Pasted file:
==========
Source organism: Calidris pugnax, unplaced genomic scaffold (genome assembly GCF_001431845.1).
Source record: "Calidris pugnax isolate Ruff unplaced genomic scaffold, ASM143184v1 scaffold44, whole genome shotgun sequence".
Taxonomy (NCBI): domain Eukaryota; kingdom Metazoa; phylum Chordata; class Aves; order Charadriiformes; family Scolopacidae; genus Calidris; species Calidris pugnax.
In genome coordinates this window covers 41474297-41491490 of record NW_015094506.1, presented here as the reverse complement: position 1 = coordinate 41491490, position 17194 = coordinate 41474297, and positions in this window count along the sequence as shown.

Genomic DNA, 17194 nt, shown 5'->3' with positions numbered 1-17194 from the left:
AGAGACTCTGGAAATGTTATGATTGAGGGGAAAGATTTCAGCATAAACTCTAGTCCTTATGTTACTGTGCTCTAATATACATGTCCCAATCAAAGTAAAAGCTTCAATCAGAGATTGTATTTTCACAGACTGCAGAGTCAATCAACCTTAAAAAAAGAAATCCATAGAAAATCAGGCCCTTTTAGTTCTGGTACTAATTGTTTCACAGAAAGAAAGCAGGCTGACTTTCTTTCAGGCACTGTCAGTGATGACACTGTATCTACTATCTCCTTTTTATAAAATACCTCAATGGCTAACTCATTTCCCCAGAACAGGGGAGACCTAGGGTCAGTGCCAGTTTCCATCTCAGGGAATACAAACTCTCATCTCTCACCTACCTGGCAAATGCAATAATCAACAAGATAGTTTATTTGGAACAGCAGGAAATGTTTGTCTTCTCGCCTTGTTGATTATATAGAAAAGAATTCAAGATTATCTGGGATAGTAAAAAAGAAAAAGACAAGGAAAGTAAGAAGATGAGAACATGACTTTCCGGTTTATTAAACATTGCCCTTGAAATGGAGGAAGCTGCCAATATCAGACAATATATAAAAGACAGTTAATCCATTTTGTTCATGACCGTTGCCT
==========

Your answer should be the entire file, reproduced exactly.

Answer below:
Source organism: Calidris pugnax, unplaced genomic scaffold (genome assembly GCF_001431845.1).
Source record: "Calidris pugnax isolate Ruff unplaced genomic scaffold, ASM143184v1 scaffold44, whole genome shotgun sequence".
Taxonomy (NCBI): domain Eukaryota; kingdom Metazoa; phylum Chordata; class Aves; order Charadriiformes; family Scolopacidae; genus Calidris; species Calidris pugnax.
In genome coordinates this window covers 41474297-41491490 of record NW_015094506.1, presented here as the reverse complement: position 1 = coordinate 41491490, position 17194 = coordinate 41474297, and positions in this window count along the sequence as shown.

Genomic DNA, 17194 nt, shown 5'->3' with positions numbered 1-17194 from the left:
AGAGACTCTGGAAATGTTATGATTGAGGGGAAAGATTTCAGCATAAACTCTAGTCCTTATGTTACTGTGCTCTAATATACATGTCCCAATCAAAGTAAAAGCTTCAATCAGAGATTGTATTTTCACAGACTGCAGAGTCAATCAACCTTAAAAAAAGAAATCCATAGAAAATCAGGCCCTTTTAGTTCTGGTACTAATTGTTTCACAGAAAGAAAGCAGGCTGACTTTCTTTCAGGCACTGTCAGTGATGACACTGTATCTACTATCTCCTTTTTATAAAATACCTCAATGGCTAACTCATTTCCCCAGAACAGGGGAGACCTAGGGTCAGTGCCAGTTTCCATCTCAGGGAATACAAACTCTCATCTCTCACCTACCTGGCAAATGCAATAATCAACAAGATAGTTTATTTGGAACAGCAGGAAATGTTTGTCTTCTCGCCTTGTTGATTATATAGAAAAGAATTCAAGATTATCTGGGATAGTAAAAAAGAAAAAGACAAGGAAAGTAAGAAGATGAGAACATGACTTTCCGGTTTATTAAACATTGCCCTTGAAATGGAGGAAGCTGCCAATATCAGACAATATATAAAAGACAGTTAATCCATTTTGTTCATGACCGTTGCCT